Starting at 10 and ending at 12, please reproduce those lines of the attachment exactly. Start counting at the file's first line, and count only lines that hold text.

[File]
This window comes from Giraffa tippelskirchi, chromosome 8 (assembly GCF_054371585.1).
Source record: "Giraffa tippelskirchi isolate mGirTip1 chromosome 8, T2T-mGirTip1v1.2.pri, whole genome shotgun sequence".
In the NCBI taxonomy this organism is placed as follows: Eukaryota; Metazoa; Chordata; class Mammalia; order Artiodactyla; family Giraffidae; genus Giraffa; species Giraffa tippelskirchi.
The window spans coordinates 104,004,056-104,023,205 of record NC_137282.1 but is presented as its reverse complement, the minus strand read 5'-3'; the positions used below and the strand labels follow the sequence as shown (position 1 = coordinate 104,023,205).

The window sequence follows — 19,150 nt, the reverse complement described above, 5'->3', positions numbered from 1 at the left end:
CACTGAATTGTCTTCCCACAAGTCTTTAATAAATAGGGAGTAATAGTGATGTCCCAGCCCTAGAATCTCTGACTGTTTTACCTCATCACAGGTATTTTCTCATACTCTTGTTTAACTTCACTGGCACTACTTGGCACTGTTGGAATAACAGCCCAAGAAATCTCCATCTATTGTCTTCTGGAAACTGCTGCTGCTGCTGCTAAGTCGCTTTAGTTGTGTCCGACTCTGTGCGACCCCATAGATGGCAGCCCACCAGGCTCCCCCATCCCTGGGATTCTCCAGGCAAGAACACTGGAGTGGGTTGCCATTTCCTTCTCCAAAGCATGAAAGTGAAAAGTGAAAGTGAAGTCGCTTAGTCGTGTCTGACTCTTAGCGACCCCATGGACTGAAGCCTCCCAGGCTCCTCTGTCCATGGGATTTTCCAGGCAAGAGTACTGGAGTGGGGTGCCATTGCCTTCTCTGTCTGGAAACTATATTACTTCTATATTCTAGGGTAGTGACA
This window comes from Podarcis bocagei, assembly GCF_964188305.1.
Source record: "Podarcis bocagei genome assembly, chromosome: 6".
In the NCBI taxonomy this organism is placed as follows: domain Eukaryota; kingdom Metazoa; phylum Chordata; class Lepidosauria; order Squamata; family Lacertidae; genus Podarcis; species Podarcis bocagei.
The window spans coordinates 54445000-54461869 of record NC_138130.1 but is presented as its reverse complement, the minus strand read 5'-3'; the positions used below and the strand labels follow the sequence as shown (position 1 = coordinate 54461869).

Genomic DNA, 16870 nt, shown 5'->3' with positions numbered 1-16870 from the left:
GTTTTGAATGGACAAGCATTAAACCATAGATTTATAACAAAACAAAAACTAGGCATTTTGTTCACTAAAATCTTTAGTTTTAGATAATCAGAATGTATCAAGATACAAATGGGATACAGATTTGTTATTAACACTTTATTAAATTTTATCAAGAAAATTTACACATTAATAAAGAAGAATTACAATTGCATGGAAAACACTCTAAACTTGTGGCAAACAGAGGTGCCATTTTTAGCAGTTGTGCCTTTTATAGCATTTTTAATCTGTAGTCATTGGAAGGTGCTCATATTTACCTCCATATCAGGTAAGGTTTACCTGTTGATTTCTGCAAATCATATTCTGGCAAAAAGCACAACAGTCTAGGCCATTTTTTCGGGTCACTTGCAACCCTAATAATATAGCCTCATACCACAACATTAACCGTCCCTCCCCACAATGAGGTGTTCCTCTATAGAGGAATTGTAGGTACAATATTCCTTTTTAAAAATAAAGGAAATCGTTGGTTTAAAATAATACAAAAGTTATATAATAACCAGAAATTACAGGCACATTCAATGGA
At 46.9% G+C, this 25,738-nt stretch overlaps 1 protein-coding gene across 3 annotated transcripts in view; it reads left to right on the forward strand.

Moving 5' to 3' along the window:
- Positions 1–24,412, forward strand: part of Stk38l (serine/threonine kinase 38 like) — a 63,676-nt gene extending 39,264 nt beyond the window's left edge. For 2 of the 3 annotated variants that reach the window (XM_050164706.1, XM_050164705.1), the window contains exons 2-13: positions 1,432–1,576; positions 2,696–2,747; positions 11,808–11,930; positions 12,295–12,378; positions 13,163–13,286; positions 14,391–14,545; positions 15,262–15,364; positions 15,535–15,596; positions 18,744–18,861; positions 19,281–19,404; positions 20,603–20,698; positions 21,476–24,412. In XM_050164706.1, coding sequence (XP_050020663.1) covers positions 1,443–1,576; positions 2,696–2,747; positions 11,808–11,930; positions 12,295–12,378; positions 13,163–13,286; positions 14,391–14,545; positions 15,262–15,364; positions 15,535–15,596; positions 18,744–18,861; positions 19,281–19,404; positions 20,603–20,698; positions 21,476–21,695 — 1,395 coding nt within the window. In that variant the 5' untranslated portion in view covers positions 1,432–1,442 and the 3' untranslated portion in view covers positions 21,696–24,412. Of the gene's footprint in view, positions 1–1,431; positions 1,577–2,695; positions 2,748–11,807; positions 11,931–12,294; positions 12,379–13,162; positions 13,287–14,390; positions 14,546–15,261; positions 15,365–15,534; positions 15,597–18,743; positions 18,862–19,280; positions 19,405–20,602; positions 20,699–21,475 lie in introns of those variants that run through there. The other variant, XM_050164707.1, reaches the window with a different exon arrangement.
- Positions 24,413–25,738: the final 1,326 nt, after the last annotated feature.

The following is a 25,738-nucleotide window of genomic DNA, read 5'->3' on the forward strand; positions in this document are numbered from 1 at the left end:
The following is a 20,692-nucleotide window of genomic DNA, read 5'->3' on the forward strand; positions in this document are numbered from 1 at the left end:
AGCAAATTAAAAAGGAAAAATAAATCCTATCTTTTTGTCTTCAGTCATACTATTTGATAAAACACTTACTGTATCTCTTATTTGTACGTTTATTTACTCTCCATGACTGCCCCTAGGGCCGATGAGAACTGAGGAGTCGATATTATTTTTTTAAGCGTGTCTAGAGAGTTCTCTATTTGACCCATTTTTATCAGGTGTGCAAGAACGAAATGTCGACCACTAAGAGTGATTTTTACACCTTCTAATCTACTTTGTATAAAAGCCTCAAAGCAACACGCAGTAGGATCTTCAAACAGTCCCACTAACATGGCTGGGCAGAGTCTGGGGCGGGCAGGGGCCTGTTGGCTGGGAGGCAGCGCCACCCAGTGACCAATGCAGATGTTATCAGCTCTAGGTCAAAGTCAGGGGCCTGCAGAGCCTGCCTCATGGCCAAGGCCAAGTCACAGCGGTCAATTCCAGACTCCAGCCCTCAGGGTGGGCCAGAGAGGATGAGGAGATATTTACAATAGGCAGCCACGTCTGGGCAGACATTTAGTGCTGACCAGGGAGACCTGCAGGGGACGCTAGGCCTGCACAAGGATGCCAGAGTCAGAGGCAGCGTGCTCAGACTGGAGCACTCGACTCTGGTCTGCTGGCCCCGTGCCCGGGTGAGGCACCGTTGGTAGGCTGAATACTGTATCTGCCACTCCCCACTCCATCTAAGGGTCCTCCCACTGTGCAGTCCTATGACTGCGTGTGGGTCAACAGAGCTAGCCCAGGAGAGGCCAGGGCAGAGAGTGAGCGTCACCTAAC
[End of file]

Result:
The window spans coordinates 54445000-54461869 of record NC_138130.1 but is presented as its reverse complement, the minus strand read 5'-3'; the positions used below and the strand labels follow the sequence as shown (position 1 = coordinate 54461869).

Genomic DNA, 16870 nt, shown 5'->3' with positions numbered 1-16870 from the left:
GTTTTGAATGGACAAGCATTAAACCATAGATTTATAACAAAACAAAAACTAGGCATTTTGTTCACTAAAATCTTTAGTTTTAGATAATCAGAATGTATCAAGATACAAATGGGATACAGATTTGTTATTAACACTTTATTAAATTTTATCAAGAAAATTTACACATTAATAAAGAAGAATTACAATTGCATGGAAAACACTCTAAACTTGTGGCAAACAGAGGTGCCATTTTTAGCAGTTGTGCCTTTTATAGCATTTTTAATCTGTAGTCATTGGAAGGTGCTCATATTTACCTCCATATCAGGTAAGGTTTACCTGTTGATTTCTGCAAATCATATTCTGGCAAAAAGCACAACAGTCTAGGCCATTTTTTCGGGTCACTTGCAACCCTAATAATATAGCCTCATACCACAACATTAACCGTCCCTCCCCACAATGAGGTGTTCCTCTATAGAGGAATTGTAGGTACAATATTCCTTTTTAAAAATAAAGGAAATCGTTGGTTTAAAATAATACAAAAGTTATATAATAACCAGAAATTACAGGCACATTCAATGGA